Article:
OUAGADOUGOU (Reuters) - Burkina Faso’s interim government has authorized the exhumation and testing of remains from the tomb of former president Thomas Sankara, a step toward a full investigation into his killing in a coup in 1987.
Sankara’s relatives have for years sought permission for the body to be tested, saying they suspect it may not be that of Sankara, who died in the takeover that brought former ally Blaise Compaore to power.
Questions over Sankara’s death dogged Compaore throughout his presidency, which ended when he fled amid mass protests in October.
Sankara’s sons Philippe and Auguste have provided DNA samples so experts can confirm whether the remains in the tomb in the capital are indeed his.
The justice system stalled any investigation while Compaore was in power. In one of his first statements after becoming interim leader last year, Michel Kafando said he would ensure the government authorized the exhumation.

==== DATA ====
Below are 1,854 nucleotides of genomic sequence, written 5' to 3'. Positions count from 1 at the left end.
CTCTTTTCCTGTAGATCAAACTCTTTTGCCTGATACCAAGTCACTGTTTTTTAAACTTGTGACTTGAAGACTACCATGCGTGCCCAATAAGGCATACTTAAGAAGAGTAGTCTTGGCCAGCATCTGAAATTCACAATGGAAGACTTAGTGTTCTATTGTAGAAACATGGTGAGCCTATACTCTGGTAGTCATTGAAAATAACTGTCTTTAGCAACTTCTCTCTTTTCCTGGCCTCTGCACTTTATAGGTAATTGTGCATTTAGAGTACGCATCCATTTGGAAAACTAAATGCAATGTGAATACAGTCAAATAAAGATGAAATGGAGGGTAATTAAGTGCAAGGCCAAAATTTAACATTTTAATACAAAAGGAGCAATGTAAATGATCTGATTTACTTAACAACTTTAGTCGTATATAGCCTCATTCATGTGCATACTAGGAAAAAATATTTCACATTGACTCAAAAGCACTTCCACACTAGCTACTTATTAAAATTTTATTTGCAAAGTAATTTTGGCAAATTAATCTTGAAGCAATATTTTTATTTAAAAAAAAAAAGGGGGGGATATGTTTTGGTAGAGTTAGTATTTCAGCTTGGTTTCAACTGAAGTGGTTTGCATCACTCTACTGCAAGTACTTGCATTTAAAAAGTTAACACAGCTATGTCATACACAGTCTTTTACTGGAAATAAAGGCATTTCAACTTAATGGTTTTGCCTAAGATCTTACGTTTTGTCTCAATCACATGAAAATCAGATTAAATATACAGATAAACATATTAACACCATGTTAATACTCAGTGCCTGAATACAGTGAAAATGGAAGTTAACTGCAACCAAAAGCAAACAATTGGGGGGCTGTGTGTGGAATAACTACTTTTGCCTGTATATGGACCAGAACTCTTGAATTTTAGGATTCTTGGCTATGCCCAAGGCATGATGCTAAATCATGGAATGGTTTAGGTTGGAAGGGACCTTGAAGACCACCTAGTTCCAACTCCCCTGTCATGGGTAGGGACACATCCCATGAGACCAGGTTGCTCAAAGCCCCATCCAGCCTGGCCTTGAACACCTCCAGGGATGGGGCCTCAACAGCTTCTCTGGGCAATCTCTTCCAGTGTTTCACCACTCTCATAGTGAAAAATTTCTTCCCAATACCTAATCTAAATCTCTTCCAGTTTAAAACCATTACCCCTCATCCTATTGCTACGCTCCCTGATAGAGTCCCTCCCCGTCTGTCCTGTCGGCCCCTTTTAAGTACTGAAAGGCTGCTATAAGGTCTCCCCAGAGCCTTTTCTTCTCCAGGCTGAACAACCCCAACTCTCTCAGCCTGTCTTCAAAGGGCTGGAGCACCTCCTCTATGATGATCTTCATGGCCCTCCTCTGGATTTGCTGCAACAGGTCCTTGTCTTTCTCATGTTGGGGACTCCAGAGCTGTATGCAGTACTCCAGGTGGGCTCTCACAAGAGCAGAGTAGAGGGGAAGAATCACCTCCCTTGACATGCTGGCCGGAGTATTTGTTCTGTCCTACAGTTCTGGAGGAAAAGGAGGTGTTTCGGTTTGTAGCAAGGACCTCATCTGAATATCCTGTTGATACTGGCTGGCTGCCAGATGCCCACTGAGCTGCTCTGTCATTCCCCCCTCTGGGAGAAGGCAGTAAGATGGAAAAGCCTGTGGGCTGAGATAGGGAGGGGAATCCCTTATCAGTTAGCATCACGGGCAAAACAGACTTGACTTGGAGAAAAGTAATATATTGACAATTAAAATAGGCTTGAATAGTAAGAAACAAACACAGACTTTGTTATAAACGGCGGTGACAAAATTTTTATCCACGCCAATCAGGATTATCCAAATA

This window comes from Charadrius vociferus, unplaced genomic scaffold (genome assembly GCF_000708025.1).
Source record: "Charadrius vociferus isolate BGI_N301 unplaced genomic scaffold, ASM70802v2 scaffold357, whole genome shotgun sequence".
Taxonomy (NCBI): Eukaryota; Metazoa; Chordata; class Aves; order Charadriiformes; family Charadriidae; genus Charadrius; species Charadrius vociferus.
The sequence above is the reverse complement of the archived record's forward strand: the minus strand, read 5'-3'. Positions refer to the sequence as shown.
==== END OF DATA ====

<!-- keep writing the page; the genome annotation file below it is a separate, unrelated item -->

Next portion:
The interim government did so on Wednesday, according to a statement.
An investigation into Sankara’s death is one of the demands that emerged when hundreds of thousands of people took to the streets of Ouagadougou in October.
The protests were sparked by Compaore’s bid to force through changes to the constitution that would allow him to stand for re-election this year, when he had been due to stand down.
Compaore abandoned the move when parliament was ransacked and was forced to stand down when protesters marched on his presidential palace.
Reporting by Mathieu Bonkoungou; Writing by David Lewis; Editing by Andrew Roche